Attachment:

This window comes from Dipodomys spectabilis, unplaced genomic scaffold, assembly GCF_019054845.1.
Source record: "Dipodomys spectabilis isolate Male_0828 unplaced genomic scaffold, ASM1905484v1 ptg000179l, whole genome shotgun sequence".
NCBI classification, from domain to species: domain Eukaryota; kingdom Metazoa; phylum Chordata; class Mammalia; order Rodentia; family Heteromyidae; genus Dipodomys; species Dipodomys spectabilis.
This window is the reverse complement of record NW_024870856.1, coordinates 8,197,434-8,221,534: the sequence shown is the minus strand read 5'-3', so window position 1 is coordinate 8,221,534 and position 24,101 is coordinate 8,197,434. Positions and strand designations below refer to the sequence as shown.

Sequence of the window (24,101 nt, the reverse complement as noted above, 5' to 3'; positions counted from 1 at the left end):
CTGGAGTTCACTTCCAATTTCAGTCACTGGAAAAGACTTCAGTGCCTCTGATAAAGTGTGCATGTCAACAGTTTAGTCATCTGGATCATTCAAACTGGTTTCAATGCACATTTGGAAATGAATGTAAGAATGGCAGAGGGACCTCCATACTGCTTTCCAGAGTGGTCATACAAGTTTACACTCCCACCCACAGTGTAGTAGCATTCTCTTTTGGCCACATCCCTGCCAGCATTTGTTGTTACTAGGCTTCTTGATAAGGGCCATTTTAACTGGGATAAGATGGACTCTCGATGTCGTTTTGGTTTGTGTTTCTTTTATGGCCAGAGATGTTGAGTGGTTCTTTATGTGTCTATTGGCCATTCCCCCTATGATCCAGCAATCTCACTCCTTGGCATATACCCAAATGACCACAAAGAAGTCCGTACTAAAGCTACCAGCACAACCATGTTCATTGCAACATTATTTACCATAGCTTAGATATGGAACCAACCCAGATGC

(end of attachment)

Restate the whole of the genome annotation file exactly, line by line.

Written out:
This window comes from Dipodomys spectabilis, unplaced genomic scaffold, assembly GCF_019054845.1.
Source record: "Dipodomys spectabilis isolate Male_0828 unplaced genomic scaffold, ASM1905484v1 ptg000179l, whole genome shotgun sequence".
NCBI classification, from domain to species: domain Eukaryota; kingdom Metazoa; phylum Chordata; class Mammalia; order Rodentia; family Heteromyidae; genus Dipodomys; species Dipodomys spectabilis.
This window is the reverse complement of record NW_024870856.1, coordinates 8,197,434-8,221,534: the sequence shown is the minus strand read 5'-3', so window position 1 is coordinate 8,221,534 and position 24,101 is coordinate 8,197,434. Positions and strand designations below refer to the sequence as shown.

Sequence of the window (24,101 nt, the reverse complement as noted above, 5' to 3'; positions counted from 1 at the left end):
CTGGAGTTCACTTCCAATTTCAGTCACTGGAAAAGACTTCAGTGCCTCTGATAAAGTGTGCATGTCAACAGTTTAGTCATCTGGATCATTCAAACTGGTTTCAATGCACATTTGGAAATGAATGTAAGAATGGCAGAGGGACCTCCATACTGCTTTCCAGAGTGGTCATACAAGTTTACACTCCCACCCACAGTGTAGTAGCATTCTCTTTTGGCCACATCCCTGCCAGCATTTGTTGTTACTAGGCTTCTTGATAAGGGCCATTTTAACTGGGATAAGATGGACTCTCGATGTCGTTTTGGTTTGTGTTTCTTTTATGGCCAGAGATGTTGAGTGGTTCTTTATGTGTCTATTGGCCATTCCCCCTATGATCCAGCAATCTCACTCCTTGGCATATACCCAAATGACCACAAAGAAGTCCGTACTAAAGCTACCAGCACAACCATGTTCATTGCAACATTATTTACCATAGCTTAGATATGGAACCAACCCAGATGC